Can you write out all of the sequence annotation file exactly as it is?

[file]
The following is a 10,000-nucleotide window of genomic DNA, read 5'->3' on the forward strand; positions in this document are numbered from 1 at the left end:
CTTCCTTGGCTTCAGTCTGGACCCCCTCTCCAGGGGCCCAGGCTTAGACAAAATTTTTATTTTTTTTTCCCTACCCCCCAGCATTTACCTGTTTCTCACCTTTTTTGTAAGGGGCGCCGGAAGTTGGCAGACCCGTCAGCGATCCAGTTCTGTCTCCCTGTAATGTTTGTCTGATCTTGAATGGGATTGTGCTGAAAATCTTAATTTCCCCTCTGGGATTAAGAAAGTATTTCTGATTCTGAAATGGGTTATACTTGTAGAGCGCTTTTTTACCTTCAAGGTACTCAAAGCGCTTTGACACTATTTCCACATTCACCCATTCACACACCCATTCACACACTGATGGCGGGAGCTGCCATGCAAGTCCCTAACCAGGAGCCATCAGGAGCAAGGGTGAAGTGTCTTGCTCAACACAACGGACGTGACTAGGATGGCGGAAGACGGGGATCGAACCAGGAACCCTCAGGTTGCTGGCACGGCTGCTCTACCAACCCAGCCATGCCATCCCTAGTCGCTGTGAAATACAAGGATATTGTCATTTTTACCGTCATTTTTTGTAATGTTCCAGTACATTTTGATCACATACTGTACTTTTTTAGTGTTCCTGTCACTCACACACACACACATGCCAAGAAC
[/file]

The following is a 10,000-nucleotide window of genomic DNA, read 5'->3' on the forward strand; positions in this document are numbered from 1 at the left end:
CTTCCTTGGCTTCAGTCTGGACCCCCTCTCCAGGGGCCCAGGCTTAGACAAAATTTTTATTTTTTTTTCCCTACCCCCCAGCATTTACCTGTTTCTCACCTTTTTTGTAAGGGGCGCCGGAAGTTGGCAGACCCGTCAGCGATCCAGTTCTGTCTCCCTGTAATGTTTGTCTGATCTTGAATGGGATTGTGCTGAAAATCTTAATTTCCCCTCTGGGATTAAGAAAGTATTTCTGATTCTGAAATGGGTTATACTTGTAGAGCGCTTTTTTACCTTCAAGGTACTCAAAGCGCTTTGACACTATTTCCACATTCACCCATTCACACACCCATTCACACACTGATGGCGGGAGCTGCCATGCAAGTCCCTAACCAGGAGCCATCAGGAGCAAGGGTGAAGTGTCTTGCTCAACACAACGGACGTGACTAGGATGGCGGAAGACGGGGATCGAACCAGGAACCCTCAGGTTGCTGGCACGGCTGCTCTACCAACCCAGCCATGCCATCCCTAGTCGCTGTGAAATACAAGGATATTGTCATTTTTACCGTCATTTTTTGTAATGTTCCAGTACATTTTGATCACATACTGTACTTTTTTAGTGTTCCTGTCACTCACACACACACACATGCCAAGAAC